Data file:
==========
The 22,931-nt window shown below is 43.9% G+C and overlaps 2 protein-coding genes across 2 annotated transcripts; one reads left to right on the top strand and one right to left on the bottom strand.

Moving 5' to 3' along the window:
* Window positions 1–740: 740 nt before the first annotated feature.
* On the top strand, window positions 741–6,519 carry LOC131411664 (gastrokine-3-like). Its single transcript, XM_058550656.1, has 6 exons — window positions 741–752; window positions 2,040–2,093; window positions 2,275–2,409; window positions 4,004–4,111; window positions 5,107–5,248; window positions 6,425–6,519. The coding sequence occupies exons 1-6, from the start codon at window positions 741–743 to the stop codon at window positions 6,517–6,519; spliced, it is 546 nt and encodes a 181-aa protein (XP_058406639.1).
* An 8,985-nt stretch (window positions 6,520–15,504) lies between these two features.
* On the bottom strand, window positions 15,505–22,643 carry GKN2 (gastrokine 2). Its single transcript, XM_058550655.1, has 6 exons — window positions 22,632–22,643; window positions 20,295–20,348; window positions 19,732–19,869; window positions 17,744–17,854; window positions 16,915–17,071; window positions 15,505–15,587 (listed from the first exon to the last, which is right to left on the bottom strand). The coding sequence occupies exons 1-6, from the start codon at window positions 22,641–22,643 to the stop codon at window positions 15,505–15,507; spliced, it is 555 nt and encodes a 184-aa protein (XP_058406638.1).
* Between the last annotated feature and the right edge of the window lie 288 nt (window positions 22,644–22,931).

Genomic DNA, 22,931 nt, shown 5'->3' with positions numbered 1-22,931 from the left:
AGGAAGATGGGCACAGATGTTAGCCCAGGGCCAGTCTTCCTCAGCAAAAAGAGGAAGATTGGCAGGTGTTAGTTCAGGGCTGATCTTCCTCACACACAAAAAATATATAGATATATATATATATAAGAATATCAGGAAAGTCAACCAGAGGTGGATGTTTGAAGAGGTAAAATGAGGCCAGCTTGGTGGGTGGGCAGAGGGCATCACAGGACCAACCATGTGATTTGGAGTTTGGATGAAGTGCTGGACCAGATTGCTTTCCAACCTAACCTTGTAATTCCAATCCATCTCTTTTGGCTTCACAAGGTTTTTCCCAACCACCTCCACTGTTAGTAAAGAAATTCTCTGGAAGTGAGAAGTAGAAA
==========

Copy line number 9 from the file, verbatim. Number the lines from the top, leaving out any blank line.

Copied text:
AGGAAGATGGGCACAGATGTTAGCCCAGGGCCAGTCTTCCTCAGCAAAAAGAGGAAGATTGGCAGGTGTTAGTTCAGGGCTGATCTTCCTCACACACAAAAAATATATAGATATATATATATATAAGAATATCAGGAAAGTCAACCAGAGGTGGATGTTTGAAGAGGTAAAATGAGGCCAGCTTGGTGGGTGGGCAGAGGGCATCACAGGACCAACCATGTGATTTGGAGTTTGGATGAAGTGCTGGACCAGATTGCTTTCCAACCTAACCTTGTAATTCCAATCCATCTCTTTTGGCTTCACAAGGTTTTTCCCAACCACCTCCACTGTTAGTAAAGAAATTCTCTGGAAGTGAGAAGTAGAAA